Thinking of getting a dog?


Once the question pops into your head, there’s no easy way of getting rid of it again: Should I get a dog? You don’t need to have everything planned in minute detail before bringing your new companion home, but there are some questions you should be asking yourself ahead of time to not get blindsided by the reality of being a dog owner. After all, you are making a decision that will affect the next 10 to 15 years of your life.

Lifestyle and responsibility

Dog sitting in front of a restaurant

The biggest change a dog will bring is in your day to day life. Dogs demand and deserve attention and responsible owners should ask themselves whether or not they have the time and resources to provide them with it. Especially in the beginning, even more so when you get a puppy, you’ll need to invest lots of energy into training and forming a basis of trust with your new companion. If you already feel like there aren’t enough hours in the day to get everything done, adding a dog into the mix might not be such a great idea at this point in time.

Ask yourself whether you are willing to change your lifestyle to accommodate a dog, from your daily routines to your vacation habits. Can you bring your dog with you into work? Does your favourite hotel allow pets? To what degree can you include your dog in your hobbies? All these things should be thought about before making a rash decision, to ultimately make both a happy owner and a happy dog.


While arrangements can be made to fit your dog into your lifestyle, some things are a bit harder to work around. For one, there’s your living situation. While not every dog has to live in a house with a huge garden, a small flat in the city with no park in sight has its considerable disadvantages. If you’re renting your place, you also need to check the lease agreement on whether you’re allowed to have pets.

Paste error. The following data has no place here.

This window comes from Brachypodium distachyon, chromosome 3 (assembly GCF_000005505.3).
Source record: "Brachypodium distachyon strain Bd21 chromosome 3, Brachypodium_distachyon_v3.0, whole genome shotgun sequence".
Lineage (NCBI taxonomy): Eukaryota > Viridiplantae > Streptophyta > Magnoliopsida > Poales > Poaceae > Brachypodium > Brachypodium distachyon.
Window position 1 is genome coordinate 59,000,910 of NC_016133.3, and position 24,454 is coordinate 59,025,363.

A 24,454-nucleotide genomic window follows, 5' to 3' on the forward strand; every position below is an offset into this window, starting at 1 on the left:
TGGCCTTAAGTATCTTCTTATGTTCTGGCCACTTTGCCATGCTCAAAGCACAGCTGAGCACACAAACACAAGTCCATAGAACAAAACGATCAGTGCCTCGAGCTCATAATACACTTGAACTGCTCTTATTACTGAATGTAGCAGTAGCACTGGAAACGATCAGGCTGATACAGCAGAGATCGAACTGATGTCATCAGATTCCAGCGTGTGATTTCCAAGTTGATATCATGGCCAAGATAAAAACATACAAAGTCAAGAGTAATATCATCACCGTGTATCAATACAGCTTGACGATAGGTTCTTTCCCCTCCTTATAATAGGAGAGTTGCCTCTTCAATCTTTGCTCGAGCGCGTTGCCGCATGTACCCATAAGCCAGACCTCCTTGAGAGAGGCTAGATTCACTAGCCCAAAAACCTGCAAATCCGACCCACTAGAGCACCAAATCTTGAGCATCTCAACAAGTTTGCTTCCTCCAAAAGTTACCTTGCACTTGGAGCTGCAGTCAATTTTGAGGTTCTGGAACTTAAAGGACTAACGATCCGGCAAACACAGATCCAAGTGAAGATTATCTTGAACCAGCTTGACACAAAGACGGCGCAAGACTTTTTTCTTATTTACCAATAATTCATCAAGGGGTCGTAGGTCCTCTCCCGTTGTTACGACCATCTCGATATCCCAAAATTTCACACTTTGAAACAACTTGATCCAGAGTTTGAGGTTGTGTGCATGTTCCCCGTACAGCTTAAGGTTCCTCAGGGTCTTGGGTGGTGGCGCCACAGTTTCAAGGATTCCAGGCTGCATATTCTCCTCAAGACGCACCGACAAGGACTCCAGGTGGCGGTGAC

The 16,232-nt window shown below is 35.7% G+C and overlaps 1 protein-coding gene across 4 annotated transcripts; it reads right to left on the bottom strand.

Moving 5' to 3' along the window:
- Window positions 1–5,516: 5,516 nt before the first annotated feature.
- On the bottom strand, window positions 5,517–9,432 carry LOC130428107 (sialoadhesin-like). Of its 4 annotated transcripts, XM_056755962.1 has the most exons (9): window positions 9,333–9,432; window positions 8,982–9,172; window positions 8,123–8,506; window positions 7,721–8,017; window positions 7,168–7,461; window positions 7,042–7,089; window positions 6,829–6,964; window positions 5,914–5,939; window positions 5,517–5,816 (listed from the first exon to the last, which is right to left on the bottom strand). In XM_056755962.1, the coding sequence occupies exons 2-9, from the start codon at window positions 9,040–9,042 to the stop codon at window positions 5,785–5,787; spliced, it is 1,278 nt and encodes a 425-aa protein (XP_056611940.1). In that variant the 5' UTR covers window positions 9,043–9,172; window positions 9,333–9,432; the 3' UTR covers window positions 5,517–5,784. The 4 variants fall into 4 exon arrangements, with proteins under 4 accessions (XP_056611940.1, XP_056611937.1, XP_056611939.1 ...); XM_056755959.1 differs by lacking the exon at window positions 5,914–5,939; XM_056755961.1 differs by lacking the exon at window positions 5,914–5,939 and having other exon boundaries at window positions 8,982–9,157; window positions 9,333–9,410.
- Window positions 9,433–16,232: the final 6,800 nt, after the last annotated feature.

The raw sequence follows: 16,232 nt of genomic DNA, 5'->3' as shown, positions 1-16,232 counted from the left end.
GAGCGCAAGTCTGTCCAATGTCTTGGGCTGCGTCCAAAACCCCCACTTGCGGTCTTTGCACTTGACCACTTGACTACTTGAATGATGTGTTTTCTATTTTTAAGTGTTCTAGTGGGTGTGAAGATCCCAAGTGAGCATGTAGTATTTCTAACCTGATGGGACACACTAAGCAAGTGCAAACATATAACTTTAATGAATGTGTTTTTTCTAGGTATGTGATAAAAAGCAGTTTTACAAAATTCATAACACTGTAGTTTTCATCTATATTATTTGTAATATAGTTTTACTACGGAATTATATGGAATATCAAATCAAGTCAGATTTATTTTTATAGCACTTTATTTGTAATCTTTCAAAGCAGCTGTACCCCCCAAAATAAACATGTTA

Child with a dog standing at a lake

No matter whether you live with roommates, partner(s), or children, it’s important to make sure that everyone is on board with the decision of a dog becoming part of the household, as all of you will fare better if you’re on the same page. It can also be helpful to check for allergies beforehand. Having to give a dog up because of that, with everyone already used to each other, is an experience you’ll want to avoid.

If huge life changes (that you know about) are within sight, it might be best to wait for everything to settle down before you throw yet another unfamiliarity into the mix. Especially when that unfamiliarity has the potential to chew through your furniture and eat your shoes.

Another thing to consider here is babies and puppies. While a kid and their pet can become companions for life, the timing needs to be right. Both a baby and a puppy respectively require lots of work, time, and patience, so ask yourself if shouldering both at the same time is something you’re confident in doing.

The breed(er) question